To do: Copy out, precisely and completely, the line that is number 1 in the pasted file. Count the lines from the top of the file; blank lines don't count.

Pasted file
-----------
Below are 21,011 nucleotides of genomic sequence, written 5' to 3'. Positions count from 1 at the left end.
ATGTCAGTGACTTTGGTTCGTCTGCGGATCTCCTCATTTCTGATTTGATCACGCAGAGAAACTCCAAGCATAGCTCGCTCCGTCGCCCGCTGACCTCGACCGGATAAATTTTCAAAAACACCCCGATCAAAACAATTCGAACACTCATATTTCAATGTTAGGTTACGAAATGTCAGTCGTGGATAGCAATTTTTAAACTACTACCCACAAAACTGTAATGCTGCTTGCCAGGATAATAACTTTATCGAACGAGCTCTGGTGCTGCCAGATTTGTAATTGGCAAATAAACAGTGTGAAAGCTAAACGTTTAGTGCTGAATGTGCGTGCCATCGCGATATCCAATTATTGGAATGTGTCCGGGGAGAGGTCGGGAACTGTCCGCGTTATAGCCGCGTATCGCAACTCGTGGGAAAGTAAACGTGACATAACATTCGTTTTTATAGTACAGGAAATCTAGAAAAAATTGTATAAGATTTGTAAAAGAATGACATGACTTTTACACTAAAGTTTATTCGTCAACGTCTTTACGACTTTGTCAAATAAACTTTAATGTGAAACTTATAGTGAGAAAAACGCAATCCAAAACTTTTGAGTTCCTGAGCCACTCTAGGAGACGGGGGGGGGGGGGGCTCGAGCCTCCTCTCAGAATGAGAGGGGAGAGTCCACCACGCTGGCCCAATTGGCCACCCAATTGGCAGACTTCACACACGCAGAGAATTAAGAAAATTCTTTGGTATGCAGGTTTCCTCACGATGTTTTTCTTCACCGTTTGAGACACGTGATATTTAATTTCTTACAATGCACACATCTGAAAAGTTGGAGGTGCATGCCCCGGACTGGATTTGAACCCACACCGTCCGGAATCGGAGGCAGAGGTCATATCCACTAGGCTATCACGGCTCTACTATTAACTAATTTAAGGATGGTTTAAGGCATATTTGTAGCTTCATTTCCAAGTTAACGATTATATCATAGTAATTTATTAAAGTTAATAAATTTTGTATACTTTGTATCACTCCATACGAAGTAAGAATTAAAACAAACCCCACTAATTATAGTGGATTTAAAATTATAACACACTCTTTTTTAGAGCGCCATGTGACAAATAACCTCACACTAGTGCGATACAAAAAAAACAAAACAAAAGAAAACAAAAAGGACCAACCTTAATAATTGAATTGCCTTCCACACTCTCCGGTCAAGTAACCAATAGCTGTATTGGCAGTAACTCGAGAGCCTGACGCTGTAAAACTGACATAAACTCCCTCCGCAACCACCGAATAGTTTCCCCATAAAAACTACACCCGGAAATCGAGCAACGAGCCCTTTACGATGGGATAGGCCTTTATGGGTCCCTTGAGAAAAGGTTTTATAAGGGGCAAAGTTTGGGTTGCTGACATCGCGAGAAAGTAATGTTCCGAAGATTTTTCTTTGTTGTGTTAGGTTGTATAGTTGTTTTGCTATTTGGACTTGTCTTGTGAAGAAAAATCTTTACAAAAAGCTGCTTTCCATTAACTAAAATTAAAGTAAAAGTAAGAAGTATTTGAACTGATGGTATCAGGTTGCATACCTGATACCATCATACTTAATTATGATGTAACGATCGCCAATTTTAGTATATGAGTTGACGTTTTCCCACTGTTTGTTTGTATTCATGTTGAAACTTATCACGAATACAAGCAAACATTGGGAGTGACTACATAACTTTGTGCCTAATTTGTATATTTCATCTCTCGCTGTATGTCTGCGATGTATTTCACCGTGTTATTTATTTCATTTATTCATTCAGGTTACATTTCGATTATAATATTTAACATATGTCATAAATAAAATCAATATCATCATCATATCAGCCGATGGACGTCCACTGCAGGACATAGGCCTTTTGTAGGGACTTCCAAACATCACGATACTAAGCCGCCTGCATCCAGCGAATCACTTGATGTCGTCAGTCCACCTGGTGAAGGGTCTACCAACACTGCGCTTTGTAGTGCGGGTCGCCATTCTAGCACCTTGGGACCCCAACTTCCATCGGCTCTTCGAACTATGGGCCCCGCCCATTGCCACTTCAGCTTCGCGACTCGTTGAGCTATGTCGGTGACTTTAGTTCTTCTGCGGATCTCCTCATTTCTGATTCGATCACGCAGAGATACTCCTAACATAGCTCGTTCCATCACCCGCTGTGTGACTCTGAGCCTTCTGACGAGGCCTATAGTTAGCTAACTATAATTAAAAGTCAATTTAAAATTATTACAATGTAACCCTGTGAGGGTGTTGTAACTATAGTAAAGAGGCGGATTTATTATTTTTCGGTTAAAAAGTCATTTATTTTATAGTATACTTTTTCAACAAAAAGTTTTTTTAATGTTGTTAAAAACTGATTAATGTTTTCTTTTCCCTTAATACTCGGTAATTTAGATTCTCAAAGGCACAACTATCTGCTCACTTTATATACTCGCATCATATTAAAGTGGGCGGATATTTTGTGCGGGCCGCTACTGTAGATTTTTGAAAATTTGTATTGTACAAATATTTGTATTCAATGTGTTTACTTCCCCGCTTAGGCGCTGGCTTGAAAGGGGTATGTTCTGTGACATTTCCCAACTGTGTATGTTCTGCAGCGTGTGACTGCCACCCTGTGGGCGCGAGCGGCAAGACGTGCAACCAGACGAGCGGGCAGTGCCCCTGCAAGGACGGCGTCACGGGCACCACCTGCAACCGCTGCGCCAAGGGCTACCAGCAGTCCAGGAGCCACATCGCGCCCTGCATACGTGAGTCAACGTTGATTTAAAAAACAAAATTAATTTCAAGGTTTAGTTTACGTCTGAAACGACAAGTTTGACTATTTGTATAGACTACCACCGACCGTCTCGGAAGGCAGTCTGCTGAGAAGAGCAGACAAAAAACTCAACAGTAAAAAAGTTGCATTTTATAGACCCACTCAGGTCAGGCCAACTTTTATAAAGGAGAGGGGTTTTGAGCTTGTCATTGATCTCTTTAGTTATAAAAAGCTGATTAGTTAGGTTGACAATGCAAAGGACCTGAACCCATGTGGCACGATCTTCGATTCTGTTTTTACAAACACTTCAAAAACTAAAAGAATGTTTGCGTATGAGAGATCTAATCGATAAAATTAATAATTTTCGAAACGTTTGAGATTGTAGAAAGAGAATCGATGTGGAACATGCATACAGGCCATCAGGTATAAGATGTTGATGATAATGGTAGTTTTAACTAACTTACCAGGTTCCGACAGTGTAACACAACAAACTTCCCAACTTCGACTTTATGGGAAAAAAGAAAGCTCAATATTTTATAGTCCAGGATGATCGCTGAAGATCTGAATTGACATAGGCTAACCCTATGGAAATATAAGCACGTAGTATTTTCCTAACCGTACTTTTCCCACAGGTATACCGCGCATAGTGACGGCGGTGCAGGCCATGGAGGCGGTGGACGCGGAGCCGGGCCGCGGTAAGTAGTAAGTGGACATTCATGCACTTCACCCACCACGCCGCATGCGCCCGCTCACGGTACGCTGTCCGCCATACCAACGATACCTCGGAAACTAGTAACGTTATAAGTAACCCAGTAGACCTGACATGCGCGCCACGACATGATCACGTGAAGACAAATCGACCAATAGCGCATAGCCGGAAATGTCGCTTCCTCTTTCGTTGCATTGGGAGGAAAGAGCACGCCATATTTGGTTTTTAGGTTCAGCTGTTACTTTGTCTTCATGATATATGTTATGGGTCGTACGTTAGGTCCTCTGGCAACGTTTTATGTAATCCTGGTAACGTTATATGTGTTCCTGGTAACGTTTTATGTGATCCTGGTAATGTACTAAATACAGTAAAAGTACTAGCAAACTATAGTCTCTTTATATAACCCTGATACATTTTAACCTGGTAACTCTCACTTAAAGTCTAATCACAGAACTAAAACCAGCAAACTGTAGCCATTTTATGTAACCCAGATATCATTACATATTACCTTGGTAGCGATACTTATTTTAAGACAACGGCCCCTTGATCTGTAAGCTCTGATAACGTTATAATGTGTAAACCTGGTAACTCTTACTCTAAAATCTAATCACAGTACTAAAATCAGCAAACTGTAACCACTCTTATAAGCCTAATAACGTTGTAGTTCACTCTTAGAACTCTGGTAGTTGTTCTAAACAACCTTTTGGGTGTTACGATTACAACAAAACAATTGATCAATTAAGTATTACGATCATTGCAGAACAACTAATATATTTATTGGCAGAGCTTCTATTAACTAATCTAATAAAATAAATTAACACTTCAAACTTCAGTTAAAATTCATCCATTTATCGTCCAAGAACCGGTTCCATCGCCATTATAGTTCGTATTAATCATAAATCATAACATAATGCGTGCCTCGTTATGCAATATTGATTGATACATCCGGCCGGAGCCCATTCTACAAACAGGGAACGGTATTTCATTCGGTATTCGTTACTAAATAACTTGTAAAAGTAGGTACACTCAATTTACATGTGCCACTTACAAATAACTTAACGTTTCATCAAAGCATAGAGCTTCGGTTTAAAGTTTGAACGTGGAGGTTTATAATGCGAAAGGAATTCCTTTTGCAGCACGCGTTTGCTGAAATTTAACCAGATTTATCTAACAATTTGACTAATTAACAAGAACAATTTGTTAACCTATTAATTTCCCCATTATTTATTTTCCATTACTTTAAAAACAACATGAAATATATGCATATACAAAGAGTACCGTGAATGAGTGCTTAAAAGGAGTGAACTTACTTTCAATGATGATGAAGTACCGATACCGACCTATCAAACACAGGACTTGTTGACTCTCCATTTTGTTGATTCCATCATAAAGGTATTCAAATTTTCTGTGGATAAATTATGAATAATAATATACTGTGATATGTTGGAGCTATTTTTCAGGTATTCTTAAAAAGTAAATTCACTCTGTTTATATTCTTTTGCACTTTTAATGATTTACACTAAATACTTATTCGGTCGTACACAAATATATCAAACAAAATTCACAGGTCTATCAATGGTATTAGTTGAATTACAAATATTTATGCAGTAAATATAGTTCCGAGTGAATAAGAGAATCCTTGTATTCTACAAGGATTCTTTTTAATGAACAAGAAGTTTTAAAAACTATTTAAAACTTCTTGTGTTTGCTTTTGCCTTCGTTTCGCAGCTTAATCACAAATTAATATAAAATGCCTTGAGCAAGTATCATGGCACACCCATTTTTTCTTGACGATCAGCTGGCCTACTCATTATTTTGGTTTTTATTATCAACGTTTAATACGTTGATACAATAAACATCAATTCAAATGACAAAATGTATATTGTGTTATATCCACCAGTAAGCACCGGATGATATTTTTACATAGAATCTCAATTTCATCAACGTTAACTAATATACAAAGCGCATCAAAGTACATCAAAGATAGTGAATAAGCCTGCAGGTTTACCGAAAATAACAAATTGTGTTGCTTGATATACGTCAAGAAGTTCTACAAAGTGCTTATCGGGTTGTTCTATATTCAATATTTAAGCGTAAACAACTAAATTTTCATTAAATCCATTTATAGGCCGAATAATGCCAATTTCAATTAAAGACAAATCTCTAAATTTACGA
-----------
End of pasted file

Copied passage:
Below are 21,011 nucleotides of genomic sequence, written 5' to 3'. Positions count from 1 at the left end.